And Auschwitz returns to center-stage in another of the book’s subplots, when an Austrian professor tells an EU-sponsored “reflection group” (Menasse has a wonderful feel for both the clumsiness and the subtlety of the language of Eurocracy) that Oświęcim/Auschwitz should be the Union’s new capital, “a city of the future, and at the same time the city that can never forget. ‘Auschwitz: never again’ is the foundation stone upon which the project of European unification was built.”
Historically, this is nonsense. The Holocaust, which was, for various reasons — including the need to anchor West Germany into the anti-Soviet bloc — distinctly downplayed by many of those in charge of the western side of the Iron Curtain in the 1950s and early 1960s, had very little to do with the gestation of what became the EU. That said, it would normally be reasonable either to distance Menasse, a writer of fiction after all, from the words of his creations, and/or to assume that, as a satirist, he meant there to be more than a touch of A Modest Proposal about some of the more outlandish words that he is putting in their mouths.
Unfortunately, the border between Menasse’s fact and his fiction is rather more porous than that. In Enraged Citizens, a work of nonfiction, he boosts his case for the EU with arguments similar to those used by the fictional characters in The Capital in their efforts to launch the concentration-camp-themed jubilee and in propounding the idea of Auschwitz as the EU’s Brasilia. More damagingly still, in The Capital, Menasse has Susman assert that the centrality of the Holocaust to the Brussels project was why the first Commission president, Germany’s Walter Hallstein, “gave his inaugural speech in Auschwitz” (a claim repeated by Menasse in circumstances outside the arguably safe harbor provided by a novel), which would have been impressive had it been true, but it was not. There was no such speech; nor did Hallstein make a number of other remarks opposed to the nation-state and attributed to him in statements Menasse has made elsewhere. The discovery of these, uh, slips caused some controversy in Germany, but was not enough to stop the award to Menasse of another prestigious German literary prize earlier this year.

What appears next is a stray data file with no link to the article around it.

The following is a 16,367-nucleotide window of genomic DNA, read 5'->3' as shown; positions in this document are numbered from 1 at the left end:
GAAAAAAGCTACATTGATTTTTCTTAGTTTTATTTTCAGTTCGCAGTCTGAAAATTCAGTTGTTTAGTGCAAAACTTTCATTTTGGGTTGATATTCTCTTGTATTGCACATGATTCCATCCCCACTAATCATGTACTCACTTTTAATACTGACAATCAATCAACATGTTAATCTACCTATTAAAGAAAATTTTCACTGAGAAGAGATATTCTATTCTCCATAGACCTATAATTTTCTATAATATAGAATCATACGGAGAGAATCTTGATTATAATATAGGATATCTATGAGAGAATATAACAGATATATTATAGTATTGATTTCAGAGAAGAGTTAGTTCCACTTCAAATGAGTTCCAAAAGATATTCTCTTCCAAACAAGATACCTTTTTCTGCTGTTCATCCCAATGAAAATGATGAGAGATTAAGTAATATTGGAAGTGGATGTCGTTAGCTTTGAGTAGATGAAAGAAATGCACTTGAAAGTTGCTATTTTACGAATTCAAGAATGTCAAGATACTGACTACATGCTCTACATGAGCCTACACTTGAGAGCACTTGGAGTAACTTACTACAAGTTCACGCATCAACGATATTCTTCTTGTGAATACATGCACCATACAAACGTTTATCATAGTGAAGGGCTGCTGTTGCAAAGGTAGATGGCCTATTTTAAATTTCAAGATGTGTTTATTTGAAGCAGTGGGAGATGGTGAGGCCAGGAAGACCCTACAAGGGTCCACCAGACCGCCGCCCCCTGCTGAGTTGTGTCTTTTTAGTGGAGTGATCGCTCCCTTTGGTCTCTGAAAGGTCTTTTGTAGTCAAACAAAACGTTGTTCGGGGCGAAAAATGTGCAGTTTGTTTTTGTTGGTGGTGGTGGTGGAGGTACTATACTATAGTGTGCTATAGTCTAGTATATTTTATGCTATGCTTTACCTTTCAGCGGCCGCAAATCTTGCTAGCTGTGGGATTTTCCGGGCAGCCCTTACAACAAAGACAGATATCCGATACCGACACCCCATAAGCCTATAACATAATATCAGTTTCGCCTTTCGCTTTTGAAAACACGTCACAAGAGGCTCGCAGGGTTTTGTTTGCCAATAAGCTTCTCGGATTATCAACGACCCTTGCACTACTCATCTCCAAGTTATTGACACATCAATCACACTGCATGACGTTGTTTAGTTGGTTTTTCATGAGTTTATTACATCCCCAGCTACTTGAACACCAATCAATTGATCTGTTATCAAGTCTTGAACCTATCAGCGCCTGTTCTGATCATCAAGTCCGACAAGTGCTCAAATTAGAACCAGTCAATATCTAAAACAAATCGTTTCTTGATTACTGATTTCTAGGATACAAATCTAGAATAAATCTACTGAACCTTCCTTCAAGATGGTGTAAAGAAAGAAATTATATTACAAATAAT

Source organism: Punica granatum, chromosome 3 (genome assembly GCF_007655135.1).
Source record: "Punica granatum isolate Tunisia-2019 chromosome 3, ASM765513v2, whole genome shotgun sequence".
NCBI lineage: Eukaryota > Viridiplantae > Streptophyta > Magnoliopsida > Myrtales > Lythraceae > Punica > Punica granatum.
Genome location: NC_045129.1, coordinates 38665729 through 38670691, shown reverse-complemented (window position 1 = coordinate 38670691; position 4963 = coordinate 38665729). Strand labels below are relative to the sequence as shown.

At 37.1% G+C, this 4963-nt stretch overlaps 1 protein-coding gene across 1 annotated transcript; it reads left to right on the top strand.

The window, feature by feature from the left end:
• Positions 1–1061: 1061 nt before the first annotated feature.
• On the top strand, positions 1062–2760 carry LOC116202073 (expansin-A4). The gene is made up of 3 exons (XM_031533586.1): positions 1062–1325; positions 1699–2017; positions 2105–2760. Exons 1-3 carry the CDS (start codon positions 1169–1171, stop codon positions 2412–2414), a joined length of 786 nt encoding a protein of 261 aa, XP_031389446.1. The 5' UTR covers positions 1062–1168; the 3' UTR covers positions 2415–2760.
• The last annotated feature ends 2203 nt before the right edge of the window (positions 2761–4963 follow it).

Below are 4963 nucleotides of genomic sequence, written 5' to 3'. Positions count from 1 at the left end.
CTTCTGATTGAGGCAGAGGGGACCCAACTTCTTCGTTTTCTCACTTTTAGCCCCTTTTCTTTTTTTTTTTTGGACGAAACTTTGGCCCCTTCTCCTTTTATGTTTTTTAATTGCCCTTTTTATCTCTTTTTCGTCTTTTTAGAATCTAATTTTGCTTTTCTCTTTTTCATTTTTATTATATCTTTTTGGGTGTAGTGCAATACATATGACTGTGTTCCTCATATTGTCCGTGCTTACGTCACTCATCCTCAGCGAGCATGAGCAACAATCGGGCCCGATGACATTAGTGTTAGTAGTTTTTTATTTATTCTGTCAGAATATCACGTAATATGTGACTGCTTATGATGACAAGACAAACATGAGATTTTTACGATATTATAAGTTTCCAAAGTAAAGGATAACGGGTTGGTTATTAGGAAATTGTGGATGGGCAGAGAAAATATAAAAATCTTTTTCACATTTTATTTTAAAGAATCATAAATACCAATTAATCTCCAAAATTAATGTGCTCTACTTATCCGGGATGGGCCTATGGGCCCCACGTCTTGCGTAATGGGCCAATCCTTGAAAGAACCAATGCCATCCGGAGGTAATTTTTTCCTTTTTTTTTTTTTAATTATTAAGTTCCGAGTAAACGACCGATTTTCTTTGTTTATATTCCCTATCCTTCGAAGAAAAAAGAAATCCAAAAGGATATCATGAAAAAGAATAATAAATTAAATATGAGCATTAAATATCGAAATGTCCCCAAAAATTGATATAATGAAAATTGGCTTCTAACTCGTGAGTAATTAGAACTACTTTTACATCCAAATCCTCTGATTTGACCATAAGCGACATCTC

The noble lie or, as Menasse sees it, the higher, more “coherent” (stimmig) truth, trumps inconvenient reality. This might account for Menasse’s cavalier approach to British GDP data or, for that matter, his allegation (made in a recent interview with the Financial Times) that “Margaret Thatcher started the Falklands war just to win an election.” It might also explain why, with the notable exception of those reliable contrarians at Spiked, there has been so little coverage in the Anglo-Saxon world of this most socially acceptable bien pensant’s inventive attitude to accuracy.
Yet Menasse has a sharp eye and a sharper pen. Notwithstanding his myth-making, Menasse’s depiction of the EU is lively, often amusing, and replete with small, and not so small, truths, quite a few of which will be uncomfortable reading for those running the Brussels machine — but then telling uncomfortable truths is what a court jester is supposed to do.
This article appears as “Crass Capital” in the August 26, 2019, print edition of National Review.